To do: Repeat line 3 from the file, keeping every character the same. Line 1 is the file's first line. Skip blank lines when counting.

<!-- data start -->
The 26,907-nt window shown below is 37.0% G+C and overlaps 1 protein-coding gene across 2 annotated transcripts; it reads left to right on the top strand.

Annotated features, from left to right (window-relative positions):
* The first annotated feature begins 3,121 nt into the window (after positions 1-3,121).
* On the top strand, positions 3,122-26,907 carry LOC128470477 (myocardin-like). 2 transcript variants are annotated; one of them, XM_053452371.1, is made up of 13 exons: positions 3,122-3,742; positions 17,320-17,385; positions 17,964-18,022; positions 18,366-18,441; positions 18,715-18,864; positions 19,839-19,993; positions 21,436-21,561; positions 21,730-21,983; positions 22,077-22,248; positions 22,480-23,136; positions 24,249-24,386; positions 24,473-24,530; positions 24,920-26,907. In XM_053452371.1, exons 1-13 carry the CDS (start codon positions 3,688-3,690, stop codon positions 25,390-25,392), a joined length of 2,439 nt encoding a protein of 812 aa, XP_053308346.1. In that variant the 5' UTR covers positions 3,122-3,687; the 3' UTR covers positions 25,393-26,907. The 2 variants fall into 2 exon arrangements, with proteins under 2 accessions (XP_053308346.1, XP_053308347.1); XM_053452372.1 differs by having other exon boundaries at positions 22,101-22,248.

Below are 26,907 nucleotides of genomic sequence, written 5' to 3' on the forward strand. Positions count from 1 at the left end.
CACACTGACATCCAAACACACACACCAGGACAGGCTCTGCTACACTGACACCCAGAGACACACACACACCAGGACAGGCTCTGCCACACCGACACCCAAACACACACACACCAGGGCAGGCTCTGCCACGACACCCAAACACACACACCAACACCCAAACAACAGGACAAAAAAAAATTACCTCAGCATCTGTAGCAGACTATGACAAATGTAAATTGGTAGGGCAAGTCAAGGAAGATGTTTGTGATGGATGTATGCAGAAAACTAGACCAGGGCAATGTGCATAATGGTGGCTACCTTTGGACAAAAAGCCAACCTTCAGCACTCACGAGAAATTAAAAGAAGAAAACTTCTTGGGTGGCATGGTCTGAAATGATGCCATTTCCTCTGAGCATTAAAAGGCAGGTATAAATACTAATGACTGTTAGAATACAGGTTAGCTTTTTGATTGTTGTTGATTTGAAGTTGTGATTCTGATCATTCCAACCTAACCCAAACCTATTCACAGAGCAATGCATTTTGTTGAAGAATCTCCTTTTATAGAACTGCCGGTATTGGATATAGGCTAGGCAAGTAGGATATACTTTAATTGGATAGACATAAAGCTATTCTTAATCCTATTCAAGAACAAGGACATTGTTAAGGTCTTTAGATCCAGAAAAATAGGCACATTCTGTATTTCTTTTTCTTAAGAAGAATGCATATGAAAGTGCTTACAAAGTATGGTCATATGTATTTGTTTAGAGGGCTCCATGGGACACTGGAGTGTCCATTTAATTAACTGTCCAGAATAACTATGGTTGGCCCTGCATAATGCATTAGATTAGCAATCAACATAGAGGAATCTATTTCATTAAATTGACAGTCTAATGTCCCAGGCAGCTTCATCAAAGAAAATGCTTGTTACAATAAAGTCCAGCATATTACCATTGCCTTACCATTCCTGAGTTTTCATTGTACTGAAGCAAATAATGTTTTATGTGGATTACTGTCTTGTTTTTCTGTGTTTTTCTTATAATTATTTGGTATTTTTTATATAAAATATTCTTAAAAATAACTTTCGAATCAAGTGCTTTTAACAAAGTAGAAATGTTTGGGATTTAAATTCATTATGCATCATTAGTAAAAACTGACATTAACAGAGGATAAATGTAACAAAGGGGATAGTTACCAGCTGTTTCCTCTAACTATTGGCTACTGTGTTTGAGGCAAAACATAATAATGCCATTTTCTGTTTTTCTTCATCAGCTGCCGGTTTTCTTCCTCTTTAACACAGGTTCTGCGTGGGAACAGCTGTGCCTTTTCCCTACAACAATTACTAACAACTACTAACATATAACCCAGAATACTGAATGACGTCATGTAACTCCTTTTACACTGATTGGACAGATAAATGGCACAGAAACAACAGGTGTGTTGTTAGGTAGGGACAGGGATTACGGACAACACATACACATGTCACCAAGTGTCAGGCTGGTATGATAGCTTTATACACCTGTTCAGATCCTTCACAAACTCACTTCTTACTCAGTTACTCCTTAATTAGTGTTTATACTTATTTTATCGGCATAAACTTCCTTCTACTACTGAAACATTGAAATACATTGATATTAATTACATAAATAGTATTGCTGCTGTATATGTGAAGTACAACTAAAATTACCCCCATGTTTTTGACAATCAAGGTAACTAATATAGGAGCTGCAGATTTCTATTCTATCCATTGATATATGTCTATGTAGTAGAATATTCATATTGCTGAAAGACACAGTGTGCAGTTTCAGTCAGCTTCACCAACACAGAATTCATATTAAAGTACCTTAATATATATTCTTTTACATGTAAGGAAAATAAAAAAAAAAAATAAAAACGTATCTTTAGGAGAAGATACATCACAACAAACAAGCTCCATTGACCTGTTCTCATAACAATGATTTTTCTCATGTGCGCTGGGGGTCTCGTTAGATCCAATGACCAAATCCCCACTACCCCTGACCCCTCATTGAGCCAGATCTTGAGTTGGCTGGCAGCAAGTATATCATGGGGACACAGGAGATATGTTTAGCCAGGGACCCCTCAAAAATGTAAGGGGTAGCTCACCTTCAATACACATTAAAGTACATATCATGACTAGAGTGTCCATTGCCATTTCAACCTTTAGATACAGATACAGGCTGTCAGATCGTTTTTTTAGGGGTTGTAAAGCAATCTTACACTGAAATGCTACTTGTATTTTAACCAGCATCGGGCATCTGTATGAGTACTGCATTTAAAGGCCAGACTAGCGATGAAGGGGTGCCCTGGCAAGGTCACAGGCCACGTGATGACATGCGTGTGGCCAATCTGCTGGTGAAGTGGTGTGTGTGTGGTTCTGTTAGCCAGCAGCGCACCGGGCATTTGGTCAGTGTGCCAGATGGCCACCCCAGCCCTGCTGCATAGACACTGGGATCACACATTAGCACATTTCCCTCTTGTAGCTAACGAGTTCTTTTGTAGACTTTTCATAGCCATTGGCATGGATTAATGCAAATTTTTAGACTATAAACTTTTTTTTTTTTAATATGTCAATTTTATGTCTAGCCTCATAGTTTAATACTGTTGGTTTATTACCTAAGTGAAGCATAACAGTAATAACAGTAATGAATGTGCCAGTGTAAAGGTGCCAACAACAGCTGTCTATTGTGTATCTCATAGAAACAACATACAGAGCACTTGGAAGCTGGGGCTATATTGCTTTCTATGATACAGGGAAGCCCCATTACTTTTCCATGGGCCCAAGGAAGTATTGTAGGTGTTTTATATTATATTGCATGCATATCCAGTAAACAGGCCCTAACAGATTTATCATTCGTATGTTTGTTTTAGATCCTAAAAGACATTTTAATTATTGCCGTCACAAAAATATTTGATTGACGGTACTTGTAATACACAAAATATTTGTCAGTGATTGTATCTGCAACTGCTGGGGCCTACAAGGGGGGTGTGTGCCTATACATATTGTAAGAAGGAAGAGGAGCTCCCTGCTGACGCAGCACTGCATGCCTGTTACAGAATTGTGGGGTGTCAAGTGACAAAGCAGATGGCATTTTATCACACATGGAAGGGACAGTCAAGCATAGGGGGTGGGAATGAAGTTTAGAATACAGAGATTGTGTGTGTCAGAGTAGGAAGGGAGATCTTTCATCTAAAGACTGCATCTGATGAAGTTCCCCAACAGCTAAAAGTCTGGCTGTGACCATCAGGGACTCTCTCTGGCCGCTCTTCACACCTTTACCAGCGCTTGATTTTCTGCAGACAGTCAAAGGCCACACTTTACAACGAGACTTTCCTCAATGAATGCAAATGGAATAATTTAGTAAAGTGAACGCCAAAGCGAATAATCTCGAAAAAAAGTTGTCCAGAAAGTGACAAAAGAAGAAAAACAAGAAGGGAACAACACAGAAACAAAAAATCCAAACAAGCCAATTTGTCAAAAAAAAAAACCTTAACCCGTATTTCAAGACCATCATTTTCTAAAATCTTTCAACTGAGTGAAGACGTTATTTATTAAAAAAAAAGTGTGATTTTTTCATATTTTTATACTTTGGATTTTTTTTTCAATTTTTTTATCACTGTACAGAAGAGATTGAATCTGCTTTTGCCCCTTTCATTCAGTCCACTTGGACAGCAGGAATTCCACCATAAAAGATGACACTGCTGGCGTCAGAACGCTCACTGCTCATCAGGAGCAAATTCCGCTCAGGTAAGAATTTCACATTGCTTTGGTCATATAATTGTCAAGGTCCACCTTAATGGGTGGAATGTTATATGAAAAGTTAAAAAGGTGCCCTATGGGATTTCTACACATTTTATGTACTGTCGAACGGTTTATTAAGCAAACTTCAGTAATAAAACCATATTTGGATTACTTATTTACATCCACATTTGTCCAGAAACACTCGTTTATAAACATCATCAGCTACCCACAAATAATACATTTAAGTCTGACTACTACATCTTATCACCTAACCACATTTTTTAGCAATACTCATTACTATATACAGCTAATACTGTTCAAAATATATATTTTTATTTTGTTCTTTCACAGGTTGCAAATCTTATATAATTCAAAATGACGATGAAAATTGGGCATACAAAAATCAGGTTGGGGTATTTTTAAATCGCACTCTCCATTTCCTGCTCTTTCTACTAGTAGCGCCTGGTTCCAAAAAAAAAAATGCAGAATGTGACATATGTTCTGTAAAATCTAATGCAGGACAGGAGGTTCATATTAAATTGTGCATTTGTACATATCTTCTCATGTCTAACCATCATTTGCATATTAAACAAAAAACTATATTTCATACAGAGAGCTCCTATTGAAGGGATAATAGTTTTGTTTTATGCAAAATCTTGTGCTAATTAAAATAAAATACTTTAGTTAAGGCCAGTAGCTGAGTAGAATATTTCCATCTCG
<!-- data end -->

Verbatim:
* The first annotated feature begins 3,121 nt into the window (after positions 1-3,121).